Solar storms are the new big, bad, looming apocalypse scenario. In fairness, the idea of the sun throwing fire at the Earth is terrifying, and a massive solar flare could make the rest of everyone's days pretty terrible. A big solar flare, like the type we're probably overdue for, could knock out our power grid and hurl the world into darkness and chaos. Which would be alright, assuming you could get out of the populated areas. Except you probably couldn't make it away from the confused and hungry masses, because the GPS systems would be fried and no one has a sense of direction anymore. It's ok, it's ok, just take it as a warning and stop using GPS to navigate in the city or town you live in. And be thankful you're not a Gray Whale. A recent study found evidence that the non-apocalyptic solar storms we experience regularly might mess with Gray Whales' navigation abilities enough to throw them completely off course during migration.
The study comes from Jesse Granger and other bioconservation scientists at Duke University in North Carolina. Their research looked at the relationship between solar storms and whale strandings found that solar storms may disrupt whales' navigational abilities and could be responsible for whales becoming stranded on their migratory routes.
Scientists are unsure if whales use magnetoreception—the natural ability to "read" the Earth's magnetosphere—to navigate, but Granger says that migratory animals like Gray Whales are likely candidates because the ocean provides few other clues for navigation. Between March and June, the whales make their way from Baja California, Mexico to the Bering Sea in Alaska. Along the way, some whales inevitably get turned around and end up lost and stranded.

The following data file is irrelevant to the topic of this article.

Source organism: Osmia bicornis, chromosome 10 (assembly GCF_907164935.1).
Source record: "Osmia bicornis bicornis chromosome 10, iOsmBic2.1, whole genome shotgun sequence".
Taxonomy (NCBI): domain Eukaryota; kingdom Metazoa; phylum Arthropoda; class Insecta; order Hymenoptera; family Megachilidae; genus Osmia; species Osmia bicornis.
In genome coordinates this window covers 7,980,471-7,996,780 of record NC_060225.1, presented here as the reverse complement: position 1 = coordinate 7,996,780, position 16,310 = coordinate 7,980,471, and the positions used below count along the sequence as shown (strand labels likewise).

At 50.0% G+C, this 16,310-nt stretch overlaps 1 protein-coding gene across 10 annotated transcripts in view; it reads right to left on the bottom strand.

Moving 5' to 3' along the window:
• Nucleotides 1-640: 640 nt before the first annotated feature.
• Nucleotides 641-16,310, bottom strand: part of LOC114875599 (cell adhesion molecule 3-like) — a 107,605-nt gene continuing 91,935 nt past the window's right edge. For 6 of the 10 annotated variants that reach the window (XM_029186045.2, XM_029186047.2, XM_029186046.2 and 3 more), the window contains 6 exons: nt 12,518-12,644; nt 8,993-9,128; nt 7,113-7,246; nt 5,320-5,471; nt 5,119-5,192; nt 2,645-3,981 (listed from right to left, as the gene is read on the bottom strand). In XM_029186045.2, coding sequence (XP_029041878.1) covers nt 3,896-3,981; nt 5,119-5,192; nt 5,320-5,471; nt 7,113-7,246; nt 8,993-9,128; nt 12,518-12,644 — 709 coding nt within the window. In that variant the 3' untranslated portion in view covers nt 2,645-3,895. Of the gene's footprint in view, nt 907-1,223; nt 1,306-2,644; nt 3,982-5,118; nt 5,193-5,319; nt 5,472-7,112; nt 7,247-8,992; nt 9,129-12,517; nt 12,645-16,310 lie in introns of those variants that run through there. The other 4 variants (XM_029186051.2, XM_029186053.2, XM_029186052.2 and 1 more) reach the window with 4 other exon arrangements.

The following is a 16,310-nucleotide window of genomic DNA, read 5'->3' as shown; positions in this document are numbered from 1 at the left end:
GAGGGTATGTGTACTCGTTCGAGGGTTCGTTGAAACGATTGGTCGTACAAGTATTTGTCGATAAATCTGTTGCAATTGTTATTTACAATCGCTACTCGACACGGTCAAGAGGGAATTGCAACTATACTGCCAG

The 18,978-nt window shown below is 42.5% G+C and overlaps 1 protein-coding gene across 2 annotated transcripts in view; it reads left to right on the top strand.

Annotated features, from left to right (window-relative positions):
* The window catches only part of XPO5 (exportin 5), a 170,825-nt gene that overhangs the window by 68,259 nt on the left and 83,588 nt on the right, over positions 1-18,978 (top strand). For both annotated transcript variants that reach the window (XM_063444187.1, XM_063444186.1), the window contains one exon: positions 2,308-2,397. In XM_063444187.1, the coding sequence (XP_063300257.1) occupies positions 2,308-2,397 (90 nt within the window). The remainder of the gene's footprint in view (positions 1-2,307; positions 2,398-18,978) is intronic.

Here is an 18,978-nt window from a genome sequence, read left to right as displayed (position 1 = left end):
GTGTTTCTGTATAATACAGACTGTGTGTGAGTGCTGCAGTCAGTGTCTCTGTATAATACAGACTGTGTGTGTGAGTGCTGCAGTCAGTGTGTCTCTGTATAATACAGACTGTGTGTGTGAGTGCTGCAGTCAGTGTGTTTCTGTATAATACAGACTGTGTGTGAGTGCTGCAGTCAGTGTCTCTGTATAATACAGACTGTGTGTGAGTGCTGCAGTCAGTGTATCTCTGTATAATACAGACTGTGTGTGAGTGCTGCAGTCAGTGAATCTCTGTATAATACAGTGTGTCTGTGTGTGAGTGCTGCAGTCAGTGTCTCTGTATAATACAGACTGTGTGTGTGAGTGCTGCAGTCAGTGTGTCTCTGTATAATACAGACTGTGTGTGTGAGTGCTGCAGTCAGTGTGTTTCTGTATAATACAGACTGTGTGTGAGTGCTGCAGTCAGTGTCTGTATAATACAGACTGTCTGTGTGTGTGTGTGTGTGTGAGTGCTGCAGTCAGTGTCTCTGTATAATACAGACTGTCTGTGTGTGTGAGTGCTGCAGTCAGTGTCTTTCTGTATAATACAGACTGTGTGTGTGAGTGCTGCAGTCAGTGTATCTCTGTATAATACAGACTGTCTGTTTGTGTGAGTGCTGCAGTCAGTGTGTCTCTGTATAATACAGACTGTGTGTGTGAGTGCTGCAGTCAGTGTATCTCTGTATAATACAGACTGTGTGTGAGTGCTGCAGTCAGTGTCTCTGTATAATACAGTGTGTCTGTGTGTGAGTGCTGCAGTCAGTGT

Granger and her colleagues looked at Gray Whale migratory data from 1985 to 2018 and found that on days with high levels of sunspots, otherwise healthy Gray Whales had a 4.8-fold increase in the likelihood of getting stranded. If Gray Whales are magnetoreceptive, this would suggest that the increased activity in the sun was interfering with the whales' ability to read the Earth's magnetic map.
During solar storms, the sun puts out an enormous amount of radiation, yet that radiation is mostly blocked from reaching Earth. Jesse Granger says:
"However, there's a huge chunk in the radio frequency (RF) wave range that does make it all the way to the Earth. And, it's been shown in several species that RF noise can disrupt a magnetic orientation ability."
But researchers still don't know if the Gray Whales even have a magnetic orientation ability. According to Granger, the only thing this study can tell us is that "whales are stranding a lot more often when the sun is doing crazy stuff."
There may be another mechanism by which the sun is messing with whales' migration, but what that could be is unknown. Researchers say that the next step is to study other migratory animals in situations where the magnetosphere would be harder to navigate by and determine if there is any correlation between those migratory patterns and solar storms.
This is another instance where we see a deeper connection between natural systems that, on the surface, don't seem to be connected at all. How many other aspects of life are affected by solar storms and other invisible natural phenomena? And how many people are now going to blame getting lost on sunspots?